According to the suit, authorities encouraged the use of makeshift heating devices at Moria camp.
Nearly two years after an Egyptian migrant died at the Moria reception and identification center on the eastern Aegean island of Lesvos, his family has filed a lawsuit against Greek authorities over his death, saying it was caused by the negligence of responsible officials.
Ahmed Elgamal, 20, was found dead on January 24, 2017, a few weeks after reaching Lesvos on a rubber dinghy with 12 more asylum seekers. His death was attributed to carbon monoxide poisoning from a makeshift heating device used to warm his freezing tent.
A toxicology report issued by the Athens Medical School’s forensic and toxicology laboratory on February 7, 2017 showed no traces of medicine, drugs or alcohol. An earlier report published on January 31 showed that Elgamal’s carboxyhemoglobin (HbCO) blood level was 61 percent – a result of CO inhalation.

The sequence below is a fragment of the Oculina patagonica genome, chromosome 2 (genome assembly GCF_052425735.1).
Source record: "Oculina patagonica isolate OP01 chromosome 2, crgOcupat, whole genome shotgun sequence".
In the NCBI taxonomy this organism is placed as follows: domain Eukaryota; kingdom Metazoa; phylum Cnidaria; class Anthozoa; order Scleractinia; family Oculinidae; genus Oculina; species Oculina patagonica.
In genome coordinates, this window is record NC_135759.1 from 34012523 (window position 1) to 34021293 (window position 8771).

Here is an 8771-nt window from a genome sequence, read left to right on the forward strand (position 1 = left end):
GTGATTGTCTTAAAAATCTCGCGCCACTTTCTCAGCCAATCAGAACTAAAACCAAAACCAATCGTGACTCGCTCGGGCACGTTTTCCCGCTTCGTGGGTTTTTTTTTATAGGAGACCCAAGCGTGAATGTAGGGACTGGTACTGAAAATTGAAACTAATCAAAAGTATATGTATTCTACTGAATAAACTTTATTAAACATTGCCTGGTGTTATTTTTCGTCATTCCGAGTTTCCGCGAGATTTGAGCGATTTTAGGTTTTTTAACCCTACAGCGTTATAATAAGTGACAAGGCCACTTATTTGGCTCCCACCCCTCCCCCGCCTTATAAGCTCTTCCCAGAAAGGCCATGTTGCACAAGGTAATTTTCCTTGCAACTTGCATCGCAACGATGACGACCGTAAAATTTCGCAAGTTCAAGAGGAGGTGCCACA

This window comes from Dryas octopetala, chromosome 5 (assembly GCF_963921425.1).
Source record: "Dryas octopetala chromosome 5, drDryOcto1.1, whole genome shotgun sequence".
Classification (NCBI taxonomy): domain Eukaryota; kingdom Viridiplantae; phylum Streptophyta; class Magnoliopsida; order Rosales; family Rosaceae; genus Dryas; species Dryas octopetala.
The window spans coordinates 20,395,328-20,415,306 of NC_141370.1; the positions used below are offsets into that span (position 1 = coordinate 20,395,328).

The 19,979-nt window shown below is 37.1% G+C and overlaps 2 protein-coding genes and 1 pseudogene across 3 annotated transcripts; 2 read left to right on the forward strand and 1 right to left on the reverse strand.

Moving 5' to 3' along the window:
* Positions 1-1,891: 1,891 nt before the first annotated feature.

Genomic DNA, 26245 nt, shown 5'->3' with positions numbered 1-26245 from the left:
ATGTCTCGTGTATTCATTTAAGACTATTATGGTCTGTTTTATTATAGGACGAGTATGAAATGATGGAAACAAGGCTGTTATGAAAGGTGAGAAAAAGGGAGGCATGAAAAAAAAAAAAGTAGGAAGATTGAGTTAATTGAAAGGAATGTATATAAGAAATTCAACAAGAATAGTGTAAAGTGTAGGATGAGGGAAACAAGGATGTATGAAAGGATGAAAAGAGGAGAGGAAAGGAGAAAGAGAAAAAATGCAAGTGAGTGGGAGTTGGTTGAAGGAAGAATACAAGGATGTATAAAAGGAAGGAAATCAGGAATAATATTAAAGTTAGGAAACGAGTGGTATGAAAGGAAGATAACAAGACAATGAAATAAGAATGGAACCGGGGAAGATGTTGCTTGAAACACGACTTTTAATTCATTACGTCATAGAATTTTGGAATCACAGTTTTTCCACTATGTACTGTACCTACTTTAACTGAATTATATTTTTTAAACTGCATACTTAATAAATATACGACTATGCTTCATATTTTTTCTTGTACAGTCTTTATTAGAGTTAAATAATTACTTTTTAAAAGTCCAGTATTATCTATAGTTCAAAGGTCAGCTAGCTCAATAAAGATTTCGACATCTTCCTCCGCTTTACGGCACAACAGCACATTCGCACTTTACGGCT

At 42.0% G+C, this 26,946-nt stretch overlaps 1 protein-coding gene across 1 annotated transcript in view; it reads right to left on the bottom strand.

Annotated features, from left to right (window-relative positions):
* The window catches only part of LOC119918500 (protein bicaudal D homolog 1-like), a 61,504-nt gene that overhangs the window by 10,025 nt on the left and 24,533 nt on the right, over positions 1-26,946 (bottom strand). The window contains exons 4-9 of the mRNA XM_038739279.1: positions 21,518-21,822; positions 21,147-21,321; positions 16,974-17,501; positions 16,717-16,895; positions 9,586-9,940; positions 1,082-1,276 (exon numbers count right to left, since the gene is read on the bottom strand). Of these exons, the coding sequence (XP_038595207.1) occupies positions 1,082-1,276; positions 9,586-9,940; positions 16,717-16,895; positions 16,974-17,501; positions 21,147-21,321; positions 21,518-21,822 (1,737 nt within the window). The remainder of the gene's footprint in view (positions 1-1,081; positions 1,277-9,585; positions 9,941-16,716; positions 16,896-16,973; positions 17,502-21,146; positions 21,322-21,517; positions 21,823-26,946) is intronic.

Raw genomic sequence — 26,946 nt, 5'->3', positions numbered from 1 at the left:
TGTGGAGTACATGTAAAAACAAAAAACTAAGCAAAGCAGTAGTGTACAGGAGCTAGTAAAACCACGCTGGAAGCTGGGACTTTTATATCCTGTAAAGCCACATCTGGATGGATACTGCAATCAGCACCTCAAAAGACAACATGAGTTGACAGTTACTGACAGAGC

Two others died of the same cause during the same week.
The lawsuit, which was seen by Kathimerini, was filed on November 22, 2018. It is the first time that compensation is being sought over the grim conditions endured by migrants and refugees at Moria through legal action against the Greek state.
In their lawsuit, Elgamal’s parents claim that although authorities were aware of the dangers posed by severe weather conditions, they failed to take measures to provide safe living conditions for the residents. According to the suit, authorities encouraged the use of similar makeshift devices at the camp, adding that migrants would fire up charcoal grills inside the covered areas allocated for food distribution.
The family also cites warnings issued by nongovernment organizations and a National Commission for Human Rights report issued before the deaths, which said that “without clear and timely guidance by the government regarding winter measures, the cold and rain from October onward will make conditions intolerable.”